Turf being delivered and laid in Greenwich Park as part of the reinstatement following London 2012.
CYCLISTS could get their own dedicated gate giving access to Greenwich Park, if planning permission is given by the council.
An application has been submitted to the council by the Royal Parks to install a new gate in the centre of the St Mary’s Gate at the north west end of the park.
Under current arrangements, cyclists and pedestrians have to share gates on either side of the main vehicle gates once they are closed to traffic.
The new proposals, which have been designed in consultation with English Heritage, would see the central panel replaced with a new gate, designed in the same style, solely for cyclists.
The planning application says the change to the Grade-II listed wrought iron gate is “necessary to balance the needs of road, path and park users.” It’s hoped that the work will be paid for from a TFL fund for improving “Greenways” across London.
Work on the Blackheath Gate, at the other end of The Avenue, is expected to be completed by early next year.
LONDON 2012’s Equestrian events have concluded, with Team GB scoring a brace of medals in Greenwich Park. Although the Modern Pentathlon events are still to take place this weekend, parts of the park have begun to open up again and work is now under way to restore it.
Locog had previously published plans for the phased re-opening of the park that indicated large swathes would be accessible from August 4th.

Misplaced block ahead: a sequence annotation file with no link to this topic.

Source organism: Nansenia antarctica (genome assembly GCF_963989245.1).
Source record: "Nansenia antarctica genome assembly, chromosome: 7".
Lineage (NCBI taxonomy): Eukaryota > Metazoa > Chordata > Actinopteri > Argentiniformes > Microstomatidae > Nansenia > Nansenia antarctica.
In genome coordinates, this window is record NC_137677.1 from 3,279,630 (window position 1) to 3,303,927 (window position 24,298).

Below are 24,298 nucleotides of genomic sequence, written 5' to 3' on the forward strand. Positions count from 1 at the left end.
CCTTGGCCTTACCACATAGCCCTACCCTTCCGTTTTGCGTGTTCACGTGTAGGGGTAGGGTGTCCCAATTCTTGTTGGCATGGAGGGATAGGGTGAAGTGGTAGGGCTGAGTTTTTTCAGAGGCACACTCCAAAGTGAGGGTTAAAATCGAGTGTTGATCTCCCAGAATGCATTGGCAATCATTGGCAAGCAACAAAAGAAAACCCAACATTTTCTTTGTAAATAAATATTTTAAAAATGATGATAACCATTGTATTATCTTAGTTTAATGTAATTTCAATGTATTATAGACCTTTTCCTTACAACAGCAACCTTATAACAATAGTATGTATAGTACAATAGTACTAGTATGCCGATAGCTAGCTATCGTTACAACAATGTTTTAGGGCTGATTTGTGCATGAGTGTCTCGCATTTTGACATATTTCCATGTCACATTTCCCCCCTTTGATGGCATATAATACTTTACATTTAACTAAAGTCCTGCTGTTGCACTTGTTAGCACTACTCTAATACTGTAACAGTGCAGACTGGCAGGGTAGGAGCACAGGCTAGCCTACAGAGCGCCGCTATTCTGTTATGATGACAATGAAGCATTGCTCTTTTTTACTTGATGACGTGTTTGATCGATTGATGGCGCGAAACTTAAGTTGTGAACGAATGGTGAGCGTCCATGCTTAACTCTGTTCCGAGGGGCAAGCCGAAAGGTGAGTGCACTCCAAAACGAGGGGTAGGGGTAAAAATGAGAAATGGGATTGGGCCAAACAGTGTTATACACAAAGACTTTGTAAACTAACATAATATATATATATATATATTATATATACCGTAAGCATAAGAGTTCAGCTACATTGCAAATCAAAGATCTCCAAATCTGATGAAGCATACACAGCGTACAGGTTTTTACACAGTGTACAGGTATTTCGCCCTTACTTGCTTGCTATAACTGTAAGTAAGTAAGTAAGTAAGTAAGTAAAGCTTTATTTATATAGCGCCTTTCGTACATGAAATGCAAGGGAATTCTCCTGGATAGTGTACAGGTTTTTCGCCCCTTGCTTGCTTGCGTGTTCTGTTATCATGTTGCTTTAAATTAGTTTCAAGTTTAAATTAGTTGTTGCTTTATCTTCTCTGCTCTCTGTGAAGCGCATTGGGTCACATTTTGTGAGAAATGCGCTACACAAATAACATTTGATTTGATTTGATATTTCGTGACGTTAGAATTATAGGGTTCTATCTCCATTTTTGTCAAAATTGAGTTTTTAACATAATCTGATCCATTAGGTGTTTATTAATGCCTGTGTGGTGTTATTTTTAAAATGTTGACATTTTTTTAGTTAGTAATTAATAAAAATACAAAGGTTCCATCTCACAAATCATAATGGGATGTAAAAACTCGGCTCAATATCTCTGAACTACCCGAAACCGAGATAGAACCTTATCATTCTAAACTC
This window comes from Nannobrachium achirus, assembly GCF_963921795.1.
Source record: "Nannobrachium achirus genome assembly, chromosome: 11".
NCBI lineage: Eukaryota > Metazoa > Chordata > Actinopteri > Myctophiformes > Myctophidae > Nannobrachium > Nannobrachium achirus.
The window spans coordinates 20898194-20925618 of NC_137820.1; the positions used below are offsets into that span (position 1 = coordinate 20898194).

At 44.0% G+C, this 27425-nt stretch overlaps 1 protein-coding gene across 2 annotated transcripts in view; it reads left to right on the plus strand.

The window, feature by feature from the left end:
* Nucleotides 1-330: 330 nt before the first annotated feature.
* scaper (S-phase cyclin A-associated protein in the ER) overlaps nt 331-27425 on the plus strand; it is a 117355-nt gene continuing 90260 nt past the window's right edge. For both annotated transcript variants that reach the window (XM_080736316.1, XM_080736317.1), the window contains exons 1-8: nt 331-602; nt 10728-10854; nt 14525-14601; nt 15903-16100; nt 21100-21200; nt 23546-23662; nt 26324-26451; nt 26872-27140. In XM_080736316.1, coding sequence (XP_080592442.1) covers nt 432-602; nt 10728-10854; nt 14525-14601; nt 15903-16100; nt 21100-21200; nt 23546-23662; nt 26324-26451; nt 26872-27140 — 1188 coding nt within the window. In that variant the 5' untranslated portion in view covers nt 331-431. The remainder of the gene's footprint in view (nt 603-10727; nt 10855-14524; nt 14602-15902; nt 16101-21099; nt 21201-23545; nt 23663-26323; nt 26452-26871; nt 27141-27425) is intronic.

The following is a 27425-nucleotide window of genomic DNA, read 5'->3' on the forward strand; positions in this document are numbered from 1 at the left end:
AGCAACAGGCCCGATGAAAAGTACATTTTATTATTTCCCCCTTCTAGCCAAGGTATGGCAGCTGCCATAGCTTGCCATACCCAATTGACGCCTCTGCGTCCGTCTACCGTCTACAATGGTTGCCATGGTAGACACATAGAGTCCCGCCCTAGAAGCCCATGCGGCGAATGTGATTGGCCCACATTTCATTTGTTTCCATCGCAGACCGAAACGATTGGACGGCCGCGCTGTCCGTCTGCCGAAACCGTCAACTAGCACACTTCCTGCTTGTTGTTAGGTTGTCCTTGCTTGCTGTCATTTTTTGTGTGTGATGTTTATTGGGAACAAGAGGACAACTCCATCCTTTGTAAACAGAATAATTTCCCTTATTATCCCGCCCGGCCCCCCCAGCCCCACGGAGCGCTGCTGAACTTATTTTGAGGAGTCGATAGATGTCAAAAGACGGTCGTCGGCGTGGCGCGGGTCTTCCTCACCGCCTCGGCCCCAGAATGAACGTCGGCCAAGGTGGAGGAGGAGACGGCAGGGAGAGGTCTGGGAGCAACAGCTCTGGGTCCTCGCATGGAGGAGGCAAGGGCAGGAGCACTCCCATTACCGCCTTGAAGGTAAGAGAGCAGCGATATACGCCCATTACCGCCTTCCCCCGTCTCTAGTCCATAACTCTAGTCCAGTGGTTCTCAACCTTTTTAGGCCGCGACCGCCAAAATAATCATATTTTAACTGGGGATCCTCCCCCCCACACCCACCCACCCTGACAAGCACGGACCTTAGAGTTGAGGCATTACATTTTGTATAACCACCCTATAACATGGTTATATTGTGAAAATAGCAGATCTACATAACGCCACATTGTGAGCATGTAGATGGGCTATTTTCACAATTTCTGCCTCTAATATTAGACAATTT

But when the day came, despite London 2012 posters on gates saying the park was re-opening “as planned”, many gates were still locked, the opening of the Observatory had been delayed by ten days and the expected crossing points between the East and West sides of the park weren’t present.
One local councillor, Matthew Pennycook, took to his blog to express his disappointment, adding that “the incremental opening of the park and the revisions being made … lie outside the spirit of the original planning permission.”
By Wednesday of this week, about 30% of the park had been reopened and Royal Parks invited the local media to learn more about the reinstatement ahead.
Royal Parks are already working on reinstating areas of the park on the cross country route. The final part of the park to be handed back to them will be in the stadium area which isn’t expected to be completely taken down until November.
These are a selection of images from the re-opened parts of the park followed by comments from Park Manager, Graham Dear, and Royal Parks’ London 2012 Project Manager, Derrick Spurr.
The cross country course went past the Henry Moore statue. The photo shows where the course went through the now famous Acid Grass. Park bosses have previously described how they plan to use chemical solution Rescue on affected acid grasslands.
What work will be carried out on damaged grass in the park?
GD: All around the cross country route we are going around with a machine that we call Vertidrain. It’s a spiker that we use where the ground may be compacted. That gets air in to the soil to allow it to drain. It’s only a precautionary thing really.
Where the grass has gone yellow, if it’s going to recover we’ll just scarify it, mow it over, rake out any of the thatch, maybe put a bit of quick release fertiliser on to give it a boost and it will be fine. That is a lot of the reinstatement.
In other areas where you’ve had overlay, for instance underneath heavy concrete blocks, the grass will be dead so we’ll have to scarify it, fork it over, put a bit of top soil and seed it. If there are very large areas, we may decide to turf it.